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The site for the temple is located at Bulevar Diego de Holguín, Antiguo Cuscatlán, an affluent district southwest of San Salvador. The San Salvador volcano provides a background for the temple grounds and the three-story building. The Temple stands near the Multiplaza Panamericana Mall, in front of the Roberto d’Aubuisson roundabout at El Espino and El Pedregal Streets in San Salvador.
Adjacent to the temple is a meetinghouse and a patron housing facility with a residence for the temple president, a cafeteria, and Distribution Services. The sacred edifice is surrounded by verdant grounds that offer a calming retreat to all El Salvadoreans.
The sacred edifice is surrounded by attractive grounds that offer a calming retreat to all San Salvadorians.
The San Salvador El Salvador Temple serves members of the Church throughout the country. Three other temples are located in Central America: Guatemala City, Guatemala (dedicated in 1984); San José, Costa Rica (2000); and Panama City, Panama (2008). Two more temples are under construction — one in Quetzaltenango, Guatemala, and another in Tegucigalpa, Honduras. This is the only temple in El Salvador.
The exterior of the San Salvador El Salvador Temple is Bianco Sienna granite from Brazil. Its design is inspired by Spanish colonial architecture from the region, with prominent arches and conches inside and out. Much of the decoration features the flor de izote, El Salvador’s national flower, and artwork depicts the El Salvadorian countryside. This flower design is highlighted in the art-glass windows and the exterior granite, as well as in the detail of the interior woodwork.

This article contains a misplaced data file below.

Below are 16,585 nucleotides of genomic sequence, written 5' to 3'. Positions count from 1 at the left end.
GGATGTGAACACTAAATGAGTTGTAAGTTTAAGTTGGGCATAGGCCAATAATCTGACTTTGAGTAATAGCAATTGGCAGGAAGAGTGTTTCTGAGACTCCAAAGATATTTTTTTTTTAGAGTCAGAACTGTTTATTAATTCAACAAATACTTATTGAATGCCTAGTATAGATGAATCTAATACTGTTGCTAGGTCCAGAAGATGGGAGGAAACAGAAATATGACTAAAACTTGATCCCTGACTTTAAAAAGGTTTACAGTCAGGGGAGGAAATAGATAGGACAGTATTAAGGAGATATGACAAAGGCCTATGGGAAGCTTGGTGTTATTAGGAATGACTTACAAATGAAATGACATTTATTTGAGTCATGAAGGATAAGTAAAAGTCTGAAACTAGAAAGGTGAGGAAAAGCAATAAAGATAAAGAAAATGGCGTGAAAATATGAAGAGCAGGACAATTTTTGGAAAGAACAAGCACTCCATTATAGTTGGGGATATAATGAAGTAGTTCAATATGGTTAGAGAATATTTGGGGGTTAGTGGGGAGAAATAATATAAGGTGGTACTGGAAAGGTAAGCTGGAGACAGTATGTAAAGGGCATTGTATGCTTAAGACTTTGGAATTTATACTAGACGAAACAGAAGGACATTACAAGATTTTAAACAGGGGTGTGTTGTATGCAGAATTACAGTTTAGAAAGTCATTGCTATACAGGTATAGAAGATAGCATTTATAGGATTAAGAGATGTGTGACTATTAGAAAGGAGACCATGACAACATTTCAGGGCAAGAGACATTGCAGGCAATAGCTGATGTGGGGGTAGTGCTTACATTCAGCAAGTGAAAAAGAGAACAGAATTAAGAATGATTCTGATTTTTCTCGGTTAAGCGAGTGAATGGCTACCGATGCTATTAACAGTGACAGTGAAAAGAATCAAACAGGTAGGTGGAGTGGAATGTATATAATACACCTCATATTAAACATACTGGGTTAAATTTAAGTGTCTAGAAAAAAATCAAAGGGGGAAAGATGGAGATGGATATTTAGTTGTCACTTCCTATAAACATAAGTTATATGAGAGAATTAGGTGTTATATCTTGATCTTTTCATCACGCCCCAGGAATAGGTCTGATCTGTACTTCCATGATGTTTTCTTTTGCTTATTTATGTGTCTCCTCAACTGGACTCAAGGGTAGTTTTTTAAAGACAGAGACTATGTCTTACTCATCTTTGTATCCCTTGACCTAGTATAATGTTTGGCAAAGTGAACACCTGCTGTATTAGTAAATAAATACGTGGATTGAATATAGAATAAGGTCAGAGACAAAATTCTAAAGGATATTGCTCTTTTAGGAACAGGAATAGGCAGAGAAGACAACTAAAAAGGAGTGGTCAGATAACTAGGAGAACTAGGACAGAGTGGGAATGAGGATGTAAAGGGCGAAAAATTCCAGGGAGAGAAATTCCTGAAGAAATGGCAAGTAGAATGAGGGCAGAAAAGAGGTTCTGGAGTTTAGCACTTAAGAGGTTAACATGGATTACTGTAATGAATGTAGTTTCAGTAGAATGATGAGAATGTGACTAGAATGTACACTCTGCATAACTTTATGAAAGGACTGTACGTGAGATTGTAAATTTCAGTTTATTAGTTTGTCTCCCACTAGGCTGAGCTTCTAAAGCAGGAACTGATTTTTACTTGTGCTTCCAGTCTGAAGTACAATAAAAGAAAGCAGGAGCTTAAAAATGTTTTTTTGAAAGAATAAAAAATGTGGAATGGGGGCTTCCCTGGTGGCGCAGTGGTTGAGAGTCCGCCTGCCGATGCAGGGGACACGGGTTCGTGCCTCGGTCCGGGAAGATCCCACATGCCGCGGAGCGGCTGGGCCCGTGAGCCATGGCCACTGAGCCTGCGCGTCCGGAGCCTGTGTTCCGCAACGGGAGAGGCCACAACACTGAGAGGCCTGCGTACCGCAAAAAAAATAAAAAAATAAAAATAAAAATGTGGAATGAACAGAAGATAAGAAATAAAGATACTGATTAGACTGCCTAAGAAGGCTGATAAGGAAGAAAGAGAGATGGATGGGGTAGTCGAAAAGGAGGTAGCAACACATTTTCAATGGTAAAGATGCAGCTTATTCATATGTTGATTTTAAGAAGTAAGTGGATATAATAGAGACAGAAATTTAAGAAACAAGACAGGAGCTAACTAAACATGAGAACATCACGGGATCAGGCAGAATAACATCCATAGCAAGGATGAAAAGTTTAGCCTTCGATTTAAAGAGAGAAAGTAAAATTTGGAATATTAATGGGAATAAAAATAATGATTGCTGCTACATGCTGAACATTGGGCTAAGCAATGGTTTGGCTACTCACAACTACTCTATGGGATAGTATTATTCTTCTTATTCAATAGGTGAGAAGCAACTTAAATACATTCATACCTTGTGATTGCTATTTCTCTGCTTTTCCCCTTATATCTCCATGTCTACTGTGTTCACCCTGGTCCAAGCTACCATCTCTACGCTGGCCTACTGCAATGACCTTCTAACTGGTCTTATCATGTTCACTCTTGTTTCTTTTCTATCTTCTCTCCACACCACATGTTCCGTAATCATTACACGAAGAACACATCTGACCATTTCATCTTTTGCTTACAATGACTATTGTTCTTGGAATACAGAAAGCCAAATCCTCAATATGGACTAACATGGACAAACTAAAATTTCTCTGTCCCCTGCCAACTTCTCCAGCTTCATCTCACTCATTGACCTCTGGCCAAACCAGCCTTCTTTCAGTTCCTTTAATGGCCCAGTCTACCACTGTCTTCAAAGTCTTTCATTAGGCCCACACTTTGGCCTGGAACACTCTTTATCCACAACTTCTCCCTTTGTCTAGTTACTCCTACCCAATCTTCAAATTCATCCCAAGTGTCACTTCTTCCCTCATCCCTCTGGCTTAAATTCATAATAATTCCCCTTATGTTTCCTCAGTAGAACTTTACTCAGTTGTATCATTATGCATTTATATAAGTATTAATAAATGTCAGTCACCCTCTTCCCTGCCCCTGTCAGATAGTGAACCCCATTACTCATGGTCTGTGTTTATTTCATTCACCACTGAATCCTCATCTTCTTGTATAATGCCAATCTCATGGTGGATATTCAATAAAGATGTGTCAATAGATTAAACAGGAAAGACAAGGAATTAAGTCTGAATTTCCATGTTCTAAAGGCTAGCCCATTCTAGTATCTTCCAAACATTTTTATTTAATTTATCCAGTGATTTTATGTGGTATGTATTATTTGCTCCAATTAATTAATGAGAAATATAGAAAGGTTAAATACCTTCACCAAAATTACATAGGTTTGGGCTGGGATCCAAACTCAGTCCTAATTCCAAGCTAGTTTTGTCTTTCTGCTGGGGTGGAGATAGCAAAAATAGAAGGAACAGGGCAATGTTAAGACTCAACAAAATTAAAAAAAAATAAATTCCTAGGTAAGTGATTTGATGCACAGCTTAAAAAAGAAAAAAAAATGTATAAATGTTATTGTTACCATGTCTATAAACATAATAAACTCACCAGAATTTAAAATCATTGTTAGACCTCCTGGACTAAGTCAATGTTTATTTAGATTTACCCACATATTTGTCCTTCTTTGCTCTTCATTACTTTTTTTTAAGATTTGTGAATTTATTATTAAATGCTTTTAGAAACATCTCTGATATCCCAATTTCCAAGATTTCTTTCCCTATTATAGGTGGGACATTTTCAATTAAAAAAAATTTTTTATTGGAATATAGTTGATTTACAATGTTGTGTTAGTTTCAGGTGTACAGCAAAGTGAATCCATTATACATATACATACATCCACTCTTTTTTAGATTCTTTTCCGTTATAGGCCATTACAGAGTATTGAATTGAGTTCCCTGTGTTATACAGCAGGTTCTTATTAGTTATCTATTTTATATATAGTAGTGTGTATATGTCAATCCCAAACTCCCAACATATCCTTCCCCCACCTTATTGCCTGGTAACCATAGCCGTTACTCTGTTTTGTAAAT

Spires and Moroni
The interior of the temple is finished in genuine mahogany from Honduras and nearby countries. Flooring and interior ornamentation are of limestone from Israel. Artwork throughout the temple depicts the El Salvadorian countryside.
Individuals and Contractors
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Sources and Links
- Temple at LDS.org(official)
- Temple at MormonTemples.org (official)
- Temple at MormonNewsroom.org (official)
- Temple at LDSChurchTemples.com
- Temple at LDSChurchNewsArchive.com
- Temple at Wikipedia
- “Public Invited to Attend the San Salvador El Salvador Temple Open House,” Mormon Newsroom, 29 June 2011, Accessed 8 November 2018.↩
- “New Temple for El Salvador, Grateful Members Regard News As a Fullfillment of a long-awaited dream,” Church News, Deseret News, 24 November 2007. Accessed 8 November 2018↩
- “Ground Broken for El Salvador Temple, Edifice will be the first of its kind in small Central American nation,” Church News, Deseret News, 27 September 2008. Accessed 8 November 2018↩
- “Open House and Dedication Dates Announced for the San Salvador El Salvador Temple”, Newsroom (News Release), LDS Church, February 9, 2011, retrieved 2012-10-15↩
- Swensen, Jason, “El Salvador Temple – 165,790 people attend open house,” Church News, Deseret News, 20 August 2011, Accessed 8 November 2018. ↩
- West, Aaron, “El Salvador Cultural Celebration: Worth the Effort,” Church News, LDS.org, 25 August 2011↩
- “Ground broken for El Salvador temple”. Church News. Deseret News. September 27, 2008. Retrieved 2012-10-15.↩